Have you heard the term "strawberry generation"? It’s what the older generation has decided to call young people. The strawberry generation traces its origins to the Chinese-language neologism for Taiwanese people born after 1982. They are the young individuals of today, which the West likes to call "snowflakes".
Lately, the term has turned into an insult of sorts and is associated with people who are needy, fragile, entitled and lethargic. These are people who think the world and its inhabitants owe them something.
While the strawberry generation argues that it’s a stereotype forced upon them by the boomer generation (a stereotype referring to older people), it’s hard to ignore certain qualities. Such folks come from a certain sense of entitlement, which allows them to think that way.
Sometimes, the strawberry generation may not even recognise the privilege they have.
Which is why, as a parent, you need to realise that your upbringing plays a crucial role in how you shape your child’s future. They could either go on to become a part of the strawberry generation out of their sheer sense of entitlement or contribute more effectively to society.
So, ask yourself, are you doing any of these with your child to contribute to the strawberry generation?
Here’s how you may be raising the strawberry generation
1. Buying kids whatever they want
A healthy upbringing will see a child understand and accept the word "no". While parents were known to be strict in the olden days, new-age parents often choose to give in to their kids’ demands and buy them whatever they want.
Disposable incomes have made this even easier, and the child grows up with no real sense of gratitude. Such people believe in the same ideas after growing up and have a hard time handling rejection.
2. Compensating time with money
In today’s busy world where careers are as important as raising a family, parents can often compensate for spending time with their children by spoiling them.
It’s the oldest trick in the book and the one that’s proven to fail every time.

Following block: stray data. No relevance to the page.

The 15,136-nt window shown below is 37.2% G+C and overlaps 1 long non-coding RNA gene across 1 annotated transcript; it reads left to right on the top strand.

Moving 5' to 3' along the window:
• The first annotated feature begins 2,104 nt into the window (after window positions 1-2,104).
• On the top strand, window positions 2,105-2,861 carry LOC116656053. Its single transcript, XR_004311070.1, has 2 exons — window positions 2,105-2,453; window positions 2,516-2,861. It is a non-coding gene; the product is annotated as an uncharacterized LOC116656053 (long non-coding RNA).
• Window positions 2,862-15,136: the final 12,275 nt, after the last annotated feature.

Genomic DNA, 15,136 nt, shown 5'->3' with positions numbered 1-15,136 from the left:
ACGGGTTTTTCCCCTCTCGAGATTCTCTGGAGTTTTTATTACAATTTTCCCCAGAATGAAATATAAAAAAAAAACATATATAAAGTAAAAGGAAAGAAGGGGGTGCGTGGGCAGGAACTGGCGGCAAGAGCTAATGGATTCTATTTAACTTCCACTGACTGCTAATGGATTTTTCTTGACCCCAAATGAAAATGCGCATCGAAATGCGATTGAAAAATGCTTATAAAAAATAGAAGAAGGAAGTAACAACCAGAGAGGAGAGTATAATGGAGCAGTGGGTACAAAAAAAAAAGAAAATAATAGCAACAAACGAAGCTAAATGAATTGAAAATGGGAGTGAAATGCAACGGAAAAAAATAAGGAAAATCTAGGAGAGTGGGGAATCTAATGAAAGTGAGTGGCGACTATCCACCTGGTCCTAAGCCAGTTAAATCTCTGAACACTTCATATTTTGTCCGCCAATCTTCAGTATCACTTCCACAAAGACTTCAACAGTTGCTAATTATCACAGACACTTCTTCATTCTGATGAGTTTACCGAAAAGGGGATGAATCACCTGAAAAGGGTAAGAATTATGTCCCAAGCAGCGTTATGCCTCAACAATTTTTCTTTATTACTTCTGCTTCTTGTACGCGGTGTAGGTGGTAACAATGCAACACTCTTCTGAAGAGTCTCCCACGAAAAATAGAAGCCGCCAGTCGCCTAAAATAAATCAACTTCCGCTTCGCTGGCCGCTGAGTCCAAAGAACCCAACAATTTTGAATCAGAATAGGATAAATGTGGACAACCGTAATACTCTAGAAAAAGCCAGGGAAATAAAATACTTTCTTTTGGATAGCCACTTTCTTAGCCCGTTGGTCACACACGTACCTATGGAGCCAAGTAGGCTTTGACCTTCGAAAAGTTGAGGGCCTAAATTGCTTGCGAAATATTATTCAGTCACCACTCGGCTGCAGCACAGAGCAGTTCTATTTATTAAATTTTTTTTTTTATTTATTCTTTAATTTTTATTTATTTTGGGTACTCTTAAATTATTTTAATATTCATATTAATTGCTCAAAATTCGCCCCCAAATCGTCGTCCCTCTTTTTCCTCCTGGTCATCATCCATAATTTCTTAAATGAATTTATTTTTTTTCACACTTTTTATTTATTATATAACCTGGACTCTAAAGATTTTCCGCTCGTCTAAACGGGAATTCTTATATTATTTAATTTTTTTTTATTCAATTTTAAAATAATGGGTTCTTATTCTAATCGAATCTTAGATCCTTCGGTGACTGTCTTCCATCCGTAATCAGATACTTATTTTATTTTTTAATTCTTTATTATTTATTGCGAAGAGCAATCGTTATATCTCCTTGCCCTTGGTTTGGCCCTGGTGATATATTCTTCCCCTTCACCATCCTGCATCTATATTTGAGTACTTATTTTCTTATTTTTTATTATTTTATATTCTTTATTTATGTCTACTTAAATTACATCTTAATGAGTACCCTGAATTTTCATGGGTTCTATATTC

There’s no compensation for actually spending time with your child. And your money is only as good as creating a sense of entitlement. It creates the notion that money can be a redeeming factor, no matter the mistake. Not the precedent you want to set for your child.
3. Never punishing your kids
Parents need to be critical of their child’s actions. You are their first school, their first teacher and their first friend. If you do not punish them for doing something wrong, you are just enabling the wrong behaviour. It doesn’t take long for the mistake to turn into a habit.
Your child will believe that there are no consequences for his actions. This is not to say that you need to severely punish your child.
Taking to the cane like the olden times is a strict no-no, but so is ignoring grave mistakes. As a parent, be critical when necessary and take control when your child shows signs of veering from the right path.
4. Helping kids beyond what they need
It might seem like a good idea at the time, but parents going out of their way to help children with the smallest tasks can have an adverse effect.
Children look for dependency in other relationships as well, and often lack problem-solving skills. As a parent, push for your child to be independent, and more often, that would mean letting them face hardships on their own.
5. Setting unrealistic expectations
Your child is the apple of your eye. It’s not necessary the world looks at him the same way. Pampering your little one too much can often set unrealistic standards for children when they step out in the real world.
The strawberry generation expects to be treated in a certain way. When that does not pan out, they tend to throw tantrums. The “little prince or princess” attitude that parents establish at home can be blamed for this.
As much as we all want to give the best to our children at home and in the world, your child will have to learn and grow in an environment that will make him a likeable person.
The strawberry generation consists of people who are dominating, whiny and generally irritable to be around.
While they may have their way on select occasions, the number of people dropping them from their radar just increases with every incident. Do we want to raise more of the strawberry generations? Probably not.
This article was first published in theAsianparent.